In the 1940s, most of Nevada was quite barren, more so than today. A small network of paved roads existed, with most other roads being dirt and gravel, with almost all of them located on ranchland. An ambulance could possibly make it to the dirt road nearest a crash site, but even then, most of the crash sites would still be miles away. So, in addition to aviation units, Nevada Wing formed a mechanized unit (by the fall of 1942 it would be complete with a mobile hospital).
Also formed within Nevada Wing was the only mounted unit ever formed within CAP. Working together, the air units would find the objective of the search, communicate the position of the target to the ground units by either radio (if the aircraft had one) or message drop, and the ground units would converge on the crash site. The mechanized units would get as close as possible, and the mounted unit would get to the crash, render first aid, and bring the victim(s) to the waiting CAP ambulance(s), either on horseback or on a stretcher carried between two horses.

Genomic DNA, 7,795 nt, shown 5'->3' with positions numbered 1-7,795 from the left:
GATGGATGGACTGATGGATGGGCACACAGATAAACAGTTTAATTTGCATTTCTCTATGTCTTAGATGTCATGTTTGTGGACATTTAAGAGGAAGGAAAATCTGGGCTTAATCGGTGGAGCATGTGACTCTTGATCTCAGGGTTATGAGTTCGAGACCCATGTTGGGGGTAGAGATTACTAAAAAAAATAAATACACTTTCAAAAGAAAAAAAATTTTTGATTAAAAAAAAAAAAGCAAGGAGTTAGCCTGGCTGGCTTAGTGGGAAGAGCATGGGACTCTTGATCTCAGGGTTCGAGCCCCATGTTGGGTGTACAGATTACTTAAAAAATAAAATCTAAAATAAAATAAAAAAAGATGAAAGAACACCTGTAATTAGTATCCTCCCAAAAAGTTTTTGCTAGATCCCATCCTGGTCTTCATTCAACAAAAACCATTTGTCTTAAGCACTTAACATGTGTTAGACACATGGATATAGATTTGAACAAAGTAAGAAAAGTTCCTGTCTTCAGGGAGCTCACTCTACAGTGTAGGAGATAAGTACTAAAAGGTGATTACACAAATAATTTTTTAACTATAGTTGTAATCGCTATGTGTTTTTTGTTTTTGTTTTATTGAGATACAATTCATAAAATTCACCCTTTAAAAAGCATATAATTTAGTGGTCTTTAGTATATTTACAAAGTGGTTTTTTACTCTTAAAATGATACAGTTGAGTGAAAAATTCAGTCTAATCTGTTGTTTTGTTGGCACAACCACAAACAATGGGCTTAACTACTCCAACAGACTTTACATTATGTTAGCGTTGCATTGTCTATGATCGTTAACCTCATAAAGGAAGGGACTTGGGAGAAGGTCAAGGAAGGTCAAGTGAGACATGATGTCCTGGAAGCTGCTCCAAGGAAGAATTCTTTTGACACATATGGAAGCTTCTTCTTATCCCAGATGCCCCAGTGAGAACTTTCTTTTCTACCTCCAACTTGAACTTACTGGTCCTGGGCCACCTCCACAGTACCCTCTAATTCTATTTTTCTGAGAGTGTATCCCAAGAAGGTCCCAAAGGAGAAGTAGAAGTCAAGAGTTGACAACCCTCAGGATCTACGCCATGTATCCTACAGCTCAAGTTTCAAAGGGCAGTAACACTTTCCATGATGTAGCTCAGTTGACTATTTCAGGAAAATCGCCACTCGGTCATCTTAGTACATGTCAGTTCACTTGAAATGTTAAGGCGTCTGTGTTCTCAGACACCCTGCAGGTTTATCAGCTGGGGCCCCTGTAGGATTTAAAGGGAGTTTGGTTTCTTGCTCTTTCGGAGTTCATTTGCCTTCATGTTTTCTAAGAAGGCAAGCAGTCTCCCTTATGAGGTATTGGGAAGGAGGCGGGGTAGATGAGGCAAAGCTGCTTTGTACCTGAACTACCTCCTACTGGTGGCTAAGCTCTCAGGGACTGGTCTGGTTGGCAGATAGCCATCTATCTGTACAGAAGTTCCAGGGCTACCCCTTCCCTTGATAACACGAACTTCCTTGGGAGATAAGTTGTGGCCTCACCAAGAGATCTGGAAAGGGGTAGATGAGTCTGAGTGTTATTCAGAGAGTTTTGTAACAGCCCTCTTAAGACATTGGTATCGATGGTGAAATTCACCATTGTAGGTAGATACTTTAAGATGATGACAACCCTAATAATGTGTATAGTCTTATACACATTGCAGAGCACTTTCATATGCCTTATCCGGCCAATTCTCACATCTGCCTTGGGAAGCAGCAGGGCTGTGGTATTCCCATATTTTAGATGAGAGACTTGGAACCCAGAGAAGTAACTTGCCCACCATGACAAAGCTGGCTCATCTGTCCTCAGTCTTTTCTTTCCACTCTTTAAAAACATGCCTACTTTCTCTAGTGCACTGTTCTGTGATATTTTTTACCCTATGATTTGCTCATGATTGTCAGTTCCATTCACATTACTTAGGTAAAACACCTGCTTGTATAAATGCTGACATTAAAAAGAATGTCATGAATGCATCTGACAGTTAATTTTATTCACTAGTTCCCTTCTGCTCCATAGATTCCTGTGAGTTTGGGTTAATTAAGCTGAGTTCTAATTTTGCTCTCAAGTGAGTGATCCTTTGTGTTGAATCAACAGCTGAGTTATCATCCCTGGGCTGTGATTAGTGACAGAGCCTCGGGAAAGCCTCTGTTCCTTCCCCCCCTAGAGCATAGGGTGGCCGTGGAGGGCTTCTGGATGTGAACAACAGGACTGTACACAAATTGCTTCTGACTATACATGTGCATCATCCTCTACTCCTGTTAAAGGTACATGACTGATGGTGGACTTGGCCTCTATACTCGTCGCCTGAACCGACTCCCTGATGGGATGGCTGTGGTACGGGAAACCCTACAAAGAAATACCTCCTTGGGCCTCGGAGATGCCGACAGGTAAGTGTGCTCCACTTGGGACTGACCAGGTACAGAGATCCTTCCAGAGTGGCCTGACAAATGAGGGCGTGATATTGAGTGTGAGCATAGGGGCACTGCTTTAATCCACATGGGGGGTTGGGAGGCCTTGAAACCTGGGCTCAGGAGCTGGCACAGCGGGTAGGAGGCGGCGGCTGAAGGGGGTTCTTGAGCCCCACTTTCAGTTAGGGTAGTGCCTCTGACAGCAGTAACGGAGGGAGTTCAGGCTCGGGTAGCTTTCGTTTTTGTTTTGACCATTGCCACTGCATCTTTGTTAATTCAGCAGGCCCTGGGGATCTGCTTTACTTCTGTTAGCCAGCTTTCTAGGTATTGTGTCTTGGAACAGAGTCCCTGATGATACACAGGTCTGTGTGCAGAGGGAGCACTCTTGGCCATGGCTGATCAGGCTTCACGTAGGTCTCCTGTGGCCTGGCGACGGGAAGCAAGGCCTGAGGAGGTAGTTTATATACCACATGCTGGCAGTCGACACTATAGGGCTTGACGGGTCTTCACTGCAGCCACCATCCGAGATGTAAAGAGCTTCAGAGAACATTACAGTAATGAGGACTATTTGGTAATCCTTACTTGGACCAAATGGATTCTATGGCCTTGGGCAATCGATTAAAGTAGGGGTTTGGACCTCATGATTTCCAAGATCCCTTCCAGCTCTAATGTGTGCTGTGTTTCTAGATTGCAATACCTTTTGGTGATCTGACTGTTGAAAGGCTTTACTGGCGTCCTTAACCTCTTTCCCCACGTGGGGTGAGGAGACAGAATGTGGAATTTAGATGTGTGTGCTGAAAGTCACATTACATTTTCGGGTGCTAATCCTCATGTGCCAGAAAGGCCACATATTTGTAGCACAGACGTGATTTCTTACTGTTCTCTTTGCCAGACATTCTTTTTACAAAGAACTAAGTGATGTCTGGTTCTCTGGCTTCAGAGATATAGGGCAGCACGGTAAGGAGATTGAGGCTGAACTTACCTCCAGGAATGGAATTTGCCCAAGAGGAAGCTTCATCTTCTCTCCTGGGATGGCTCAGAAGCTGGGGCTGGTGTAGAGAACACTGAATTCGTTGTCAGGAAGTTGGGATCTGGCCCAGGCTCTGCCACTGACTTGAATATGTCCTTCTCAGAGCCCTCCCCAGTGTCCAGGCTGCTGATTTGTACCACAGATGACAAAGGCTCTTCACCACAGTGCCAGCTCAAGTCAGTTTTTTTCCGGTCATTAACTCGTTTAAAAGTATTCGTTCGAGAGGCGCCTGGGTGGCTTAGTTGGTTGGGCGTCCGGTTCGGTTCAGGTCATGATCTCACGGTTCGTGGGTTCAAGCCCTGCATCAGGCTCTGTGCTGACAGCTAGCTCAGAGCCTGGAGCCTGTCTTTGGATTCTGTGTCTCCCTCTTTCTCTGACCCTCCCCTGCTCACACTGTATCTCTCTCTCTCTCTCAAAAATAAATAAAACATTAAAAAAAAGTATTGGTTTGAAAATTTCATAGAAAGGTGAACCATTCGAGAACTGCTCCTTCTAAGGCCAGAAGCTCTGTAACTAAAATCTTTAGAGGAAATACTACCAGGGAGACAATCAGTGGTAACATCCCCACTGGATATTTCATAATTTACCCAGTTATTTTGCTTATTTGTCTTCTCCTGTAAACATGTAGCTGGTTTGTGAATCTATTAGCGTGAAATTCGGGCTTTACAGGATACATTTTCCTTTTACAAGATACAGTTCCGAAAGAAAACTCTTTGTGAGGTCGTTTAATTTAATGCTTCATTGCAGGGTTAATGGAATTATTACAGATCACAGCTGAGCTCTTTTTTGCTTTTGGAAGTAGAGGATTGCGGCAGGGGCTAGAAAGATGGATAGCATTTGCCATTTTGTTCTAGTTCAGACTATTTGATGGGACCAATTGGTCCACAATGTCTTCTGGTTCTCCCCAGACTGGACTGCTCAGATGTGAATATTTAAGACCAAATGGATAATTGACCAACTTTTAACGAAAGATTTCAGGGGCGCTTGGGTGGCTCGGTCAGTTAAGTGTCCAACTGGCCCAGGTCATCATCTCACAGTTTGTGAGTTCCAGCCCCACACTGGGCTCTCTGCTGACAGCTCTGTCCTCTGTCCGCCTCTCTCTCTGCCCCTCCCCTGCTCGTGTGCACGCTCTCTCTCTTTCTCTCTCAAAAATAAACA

The first unit to be stood up was the Squadron 961-1 (Air). It was quickly followed by the second unit, Squadron 962-1 (Mounted). The third unit quickly followed, Squadron 963-1 (Mechanized). During the World War II, only three units were designated squadrons within Nevada Wing, all of them in Reno. The other units raised further away from Reno were designated as flights. This was probably since Reno was the population center of the state, and therefore, could raise larger units more easily. Las Vegas would not overtake Reno in terms of population until after the war.